Wednesday 14th December 2011
|Text too small?|
New Zealand Oil & Gas has taken another step into Tunisia, paying US$3 million to Canadian oil and gas company Chinook Energy, for a 40 percent stake in an offshore oil play with proven and probable reserves equivalent to some 6.3 million barrels of oil.
The farm-in to the Cosmos South project, in the Gulf of Hammamet, sees NZOG equal partner with Chinook, while the remaining 20 percent is owned by the Tunisian state oil company, ETAP, which is also contributing its share of development costs, according to the Chinook website.
First oil from the project could be flowing as early as 2014, assuming a final investment decision is made towards the middle of next year.
At that point, NZOG will be committed to another US$19 million of development costs in what its new chief executive, Andrew Knight, says is a “a near term, low risk development opportunity, with both production upside and exploration potential.”
The Chinook website puts the total cost of developing up to two producing wells and a single water injection well at between C$130 million and C$150 million.
Cosmos South oil is a 42 API light sweet, high quality oil, priced at a slight premium to Brent, and the prospect “contains at least six other seismically defined prospects, two of which have been tested and proven hydrocarbon bearing,” Chinook says.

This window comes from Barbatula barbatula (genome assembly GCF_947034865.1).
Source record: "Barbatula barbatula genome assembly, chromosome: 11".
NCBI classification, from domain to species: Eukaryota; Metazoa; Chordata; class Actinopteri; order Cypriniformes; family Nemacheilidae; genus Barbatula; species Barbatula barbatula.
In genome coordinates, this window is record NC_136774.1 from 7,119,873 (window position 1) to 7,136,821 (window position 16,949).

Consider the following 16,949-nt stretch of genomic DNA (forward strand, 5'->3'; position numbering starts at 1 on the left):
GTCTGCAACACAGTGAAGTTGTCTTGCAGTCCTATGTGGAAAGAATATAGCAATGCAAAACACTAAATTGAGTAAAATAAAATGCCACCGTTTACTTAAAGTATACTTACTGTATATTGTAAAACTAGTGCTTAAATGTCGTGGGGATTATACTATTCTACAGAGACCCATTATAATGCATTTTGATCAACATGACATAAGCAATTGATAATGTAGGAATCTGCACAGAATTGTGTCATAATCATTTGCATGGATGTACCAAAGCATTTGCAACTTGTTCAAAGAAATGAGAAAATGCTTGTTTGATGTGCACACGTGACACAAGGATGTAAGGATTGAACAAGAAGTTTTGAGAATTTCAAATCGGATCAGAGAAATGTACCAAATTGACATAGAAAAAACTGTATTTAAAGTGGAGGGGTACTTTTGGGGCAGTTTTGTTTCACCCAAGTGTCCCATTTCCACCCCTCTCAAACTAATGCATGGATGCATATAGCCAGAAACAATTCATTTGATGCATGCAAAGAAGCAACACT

NZOG already has interests in an offshore exploration block in the Tunisian Gulf of Gabes, with seismic exploration of the area due to commence this month.
In his first statement as chief executive, following the departure from Dec. 1 of David Salisbury, Knight said the development plan was currently based on three wells, a small platform and a floating production and storage offtake vessel (“FPSO”), with initial production rates of 15,000 to 20,000 barrels of oil per day.
“NZOG’s initial cost exposure is relatively small”, while the development costs could be “comfortably” funded from the NZOG balance sheet.
Located in 120 metres of water, and at a depth below ground of 1,500 metres, the Cosmos discovery was first made in 1983, but undeveloped since.
The field is adjacent to Shell’s legacy Tazerka field and Lundin’s current Oudna FPSO development.
Shares of NZOG fell 0.7 percent to 70 cents in trading on the NZX today.
No comments yet
Debt-free NZ Oil and Gas will use cash buffer as it hunts for oil
NZ Oil and Gas cedes promising Kakapo permit after failing to attract farm-in partner
NZOG chair Griffiths backs director liability over health and safety failures
NZOG in trading halt, Tunisian oil field announcement due
NZOG returns to interim dividends after more than a decade
NZOG's first well outside NZ to spud in late Jan
NZ Oil and Gas buys interests in three Taranaki permits from Octanex
NZ Oil and Gas has $162 million to add oil and gas reserves
NZ Oil and Gas farms out quarter-stake in Kaheru prospect
NZ Oil and Gas misses out on stake in deepwater Taranaki permit